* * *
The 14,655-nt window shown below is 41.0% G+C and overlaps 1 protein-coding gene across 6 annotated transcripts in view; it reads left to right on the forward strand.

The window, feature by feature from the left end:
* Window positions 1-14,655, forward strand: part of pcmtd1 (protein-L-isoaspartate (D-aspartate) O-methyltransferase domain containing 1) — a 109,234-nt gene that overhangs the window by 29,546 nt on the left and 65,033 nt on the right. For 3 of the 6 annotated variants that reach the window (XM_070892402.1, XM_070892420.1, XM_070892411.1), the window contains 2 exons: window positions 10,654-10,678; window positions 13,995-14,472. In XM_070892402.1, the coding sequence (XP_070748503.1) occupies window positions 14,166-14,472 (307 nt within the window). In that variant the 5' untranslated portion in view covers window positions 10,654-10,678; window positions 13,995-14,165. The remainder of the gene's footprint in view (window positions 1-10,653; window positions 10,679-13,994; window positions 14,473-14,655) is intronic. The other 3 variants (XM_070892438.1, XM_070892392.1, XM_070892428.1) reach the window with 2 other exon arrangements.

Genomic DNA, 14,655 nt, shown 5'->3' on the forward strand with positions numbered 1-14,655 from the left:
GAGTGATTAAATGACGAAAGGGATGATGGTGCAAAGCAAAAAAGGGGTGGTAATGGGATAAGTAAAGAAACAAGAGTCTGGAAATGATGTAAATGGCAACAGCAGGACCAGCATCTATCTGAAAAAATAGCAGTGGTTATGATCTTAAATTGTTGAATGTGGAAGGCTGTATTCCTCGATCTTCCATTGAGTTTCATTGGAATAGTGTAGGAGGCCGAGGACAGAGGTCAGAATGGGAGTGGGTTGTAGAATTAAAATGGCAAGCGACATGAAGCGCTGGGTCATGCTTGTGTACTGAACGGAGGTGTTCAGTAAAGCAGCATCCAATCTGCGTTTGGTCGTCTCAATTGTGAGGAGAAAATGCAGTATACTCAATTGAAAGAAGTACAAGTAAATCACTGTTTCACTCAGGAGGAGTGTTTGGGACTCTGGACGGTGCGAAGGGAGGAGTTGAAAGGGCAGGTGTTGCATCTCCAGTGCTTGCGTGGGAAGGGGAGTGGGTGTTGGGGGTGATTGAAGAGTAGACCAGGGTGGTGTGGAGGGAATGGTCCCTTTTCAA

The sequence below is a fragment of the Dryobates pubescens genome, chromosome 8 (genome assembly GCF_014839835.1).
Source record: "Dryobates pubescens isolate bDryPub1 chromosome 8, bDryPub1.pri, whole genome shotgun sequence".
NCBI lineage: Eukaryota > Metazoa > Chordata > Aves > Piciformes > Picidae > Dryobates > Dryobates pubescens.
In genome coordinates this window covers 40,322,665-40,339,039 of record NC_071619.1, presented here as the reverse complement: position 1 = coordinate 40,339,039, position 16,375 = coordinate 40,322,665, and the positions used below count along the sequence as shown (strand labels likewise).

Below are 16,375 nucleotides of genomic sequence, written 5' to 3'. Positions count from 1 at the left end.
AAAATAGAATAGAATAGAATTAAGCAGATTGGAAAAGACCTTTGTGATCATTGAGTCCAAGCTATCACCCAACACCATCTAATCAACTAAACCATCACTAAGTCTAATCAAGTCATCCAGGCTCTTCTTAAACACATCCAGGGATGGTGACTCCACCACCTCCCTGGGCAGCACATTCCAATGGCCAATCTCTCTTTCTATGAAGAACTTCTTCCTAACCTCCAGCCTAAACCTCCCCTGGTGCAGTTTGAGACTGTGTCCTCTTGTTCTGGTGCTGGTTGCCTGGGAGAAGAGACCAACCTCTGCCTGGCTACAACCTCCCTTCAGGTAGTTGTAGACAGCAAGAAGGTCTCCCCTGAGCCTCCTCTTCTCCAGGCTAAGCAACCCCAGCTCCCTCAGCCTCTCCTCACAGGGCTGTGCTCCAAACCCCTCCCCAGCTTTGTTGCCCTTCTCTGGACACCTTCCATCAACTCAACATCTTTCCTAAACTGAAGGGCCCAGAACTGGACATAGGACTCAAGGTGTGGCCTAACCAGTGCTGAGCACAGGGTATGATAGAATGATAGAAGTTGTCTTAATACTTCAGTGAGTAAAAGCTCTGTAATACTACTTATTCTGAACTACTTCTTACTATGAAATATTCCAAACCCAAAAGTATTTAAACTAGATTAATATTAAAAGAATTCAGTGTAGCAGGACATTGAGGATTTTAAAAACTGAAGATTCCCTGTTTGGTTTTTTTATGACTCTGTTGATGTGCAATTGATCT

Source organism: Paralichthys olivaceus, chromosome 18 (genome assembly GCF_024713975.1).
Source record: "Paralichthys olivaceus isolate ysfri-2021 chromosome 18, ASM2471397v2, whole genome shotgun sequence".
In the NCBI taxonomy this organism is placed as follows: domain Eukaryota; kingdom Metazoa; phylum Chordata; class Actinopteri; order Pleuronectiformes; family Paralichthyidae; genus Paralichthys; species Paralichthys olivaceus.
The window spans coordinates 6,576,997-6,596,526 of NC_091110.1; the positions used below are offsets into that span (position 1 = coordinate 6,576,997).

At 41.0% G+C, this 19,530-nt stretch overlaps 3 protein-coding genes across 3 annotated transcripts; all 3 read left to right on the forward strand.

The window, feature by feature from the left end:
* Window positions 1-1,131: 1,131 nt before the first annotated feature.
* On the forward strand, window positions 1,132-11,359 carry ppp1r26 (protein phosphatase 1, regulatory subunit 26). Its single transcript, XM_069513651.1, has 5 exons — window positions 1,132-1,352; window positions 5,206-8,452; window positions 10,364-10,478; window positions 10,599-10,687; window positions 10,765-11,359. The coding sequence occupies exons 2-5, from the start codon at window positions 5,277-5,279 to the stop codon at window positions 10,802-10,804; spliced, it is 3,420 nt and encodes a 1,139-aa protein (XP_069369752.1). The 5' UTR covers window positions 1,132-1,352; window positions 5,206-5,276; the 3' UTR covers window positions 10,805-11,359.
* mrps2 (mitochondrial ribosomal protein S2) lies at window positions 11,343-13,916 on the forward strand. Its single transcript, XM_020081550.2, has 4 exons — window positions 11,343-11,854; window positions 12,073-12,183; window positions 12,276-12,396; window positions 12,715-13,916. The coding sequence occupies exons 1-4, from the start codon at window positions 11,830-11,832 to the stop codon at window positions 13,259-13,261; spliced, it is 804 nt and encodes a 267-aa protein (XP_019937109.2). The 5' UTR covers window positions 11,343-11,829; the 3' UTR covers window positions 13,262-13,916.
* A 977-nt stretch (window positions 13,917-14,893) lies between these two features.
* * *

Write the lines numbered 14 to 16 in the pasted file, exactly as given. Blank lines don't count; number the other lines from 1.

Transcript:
In the NCBI taxonomy this organism is placed as follows: domain Eukaryota; kingdom Metazoa; phylum Chordata; class Actinopteri; order Pleuronectiformes; family Paralichthyidae; genus Paralichthys; species Paralichthys olivaceus.
The window spans coordinates 6,576,997-6,596,526 of NC_091110.1; the positions used below are offsets into that span (position 1 = coordinate 6,576,997).

At 41.0% G+C, this 19,530-nt stretch overlaps 3 protein-coding genes across 3 annotated transcripts; all 3 read left to right on the forward strand.